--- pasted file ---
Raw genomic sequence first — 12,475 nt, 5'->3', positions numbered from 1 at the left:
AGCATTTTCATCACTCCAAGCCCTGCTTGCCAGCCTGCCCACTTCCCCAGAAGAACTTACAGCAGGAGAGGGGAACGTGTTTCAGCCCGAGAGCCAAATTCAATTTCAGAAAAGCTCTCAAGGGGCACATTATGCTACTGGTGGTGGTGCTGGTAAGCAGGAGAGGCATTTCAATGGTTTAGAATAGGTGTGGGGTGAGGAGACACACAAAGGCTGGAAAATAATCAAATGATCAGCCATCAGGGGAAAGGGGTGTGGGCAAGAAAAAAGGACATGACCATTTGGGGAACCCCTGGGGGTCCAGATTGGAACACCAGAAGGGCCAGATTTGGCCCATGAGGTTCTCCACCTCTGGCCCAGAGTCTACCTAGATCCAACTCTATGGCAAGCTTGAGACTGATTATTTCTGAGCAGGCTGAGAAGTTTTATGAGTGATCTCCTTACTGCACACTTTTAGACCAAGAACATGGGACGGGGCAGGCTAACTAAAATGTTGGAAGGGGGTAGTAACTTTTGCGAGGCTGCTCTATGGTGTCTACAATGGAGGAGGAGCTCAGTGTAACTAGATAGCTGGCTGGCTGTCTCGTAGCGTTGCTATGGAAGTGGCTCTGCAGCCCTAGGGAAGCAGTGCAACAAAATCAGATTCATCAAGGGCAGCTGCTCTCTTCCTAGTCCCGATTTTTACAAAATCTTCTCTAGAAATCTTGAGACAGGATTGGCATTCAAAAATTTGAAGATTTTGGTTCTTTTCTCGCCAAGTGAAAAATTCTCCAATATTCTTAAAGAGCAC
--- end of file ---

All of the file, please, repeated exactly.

Raw genomic sequence first — 12,475 nt, 5'->3', positions numbered from 1 at the left:
AGCATTTTCATCACTCCAAGCCCTGCTTGCCAGCCTGCCCACTTCCCCAGAAGAACTTACAGCAGGAGAGGGGAACGTGTTTCAGCCCGAGAGCCAAATTCAATTTCAGAAAAGCTCTCAAGGGGCACATTATGCTACTGGTGGTGGTGCTGGTAAGCAGGAGAGGCATTTCAATGGTTTAGAATAGGTGTGGGGTGAGGAGACACACAAAGGCTGGAAAATAATCAAATGATCAGCCATCAGGGGAAAGGGGTGTGGGCAAGAAAAAAGGACATGACCATTTGGGGAACCCCTGGGGGTCCAGATTGGAACACCAGAAGGGCCAGATTTGGCCCATGAGGTTCTCCACCTCTGGCCCAGAGTCTACCTAGATCCAACTCTATGGCAAGCTTGAGACTGATTATTTCTGAGCAGGCTGAGAAGTTTTATGAGTGATCTCCTTACTGCACACTTTTAGACCAAGAACATGGGACGGGGCAGGCTAACTAAAATGTTGGAAGGGGGTAGTAACTTTTGCGAGGCTGCTCTATGGTGTCTACAATGGAGGAGGAGCTCAGTGTAACTAGATAGCTGGCTGGCTGTCTCGTAGCGTTGCTATGGAAGTGGCTCTGCAGCCCTAGGGAAGCAGTGCAACAAAATCAGATTCATCAAGGGCAGCTGCTCTCTTCCTAGTCCCGATTTTTACAAAATCTTCTCTAGAAATCTTGAGACAGGATTGGCATTCAAAAATTTGAAGATTTTGGTTCTTTTCTCGCCAAGTGAAAAATTCTCCAATATTCTTAAAGAGCAC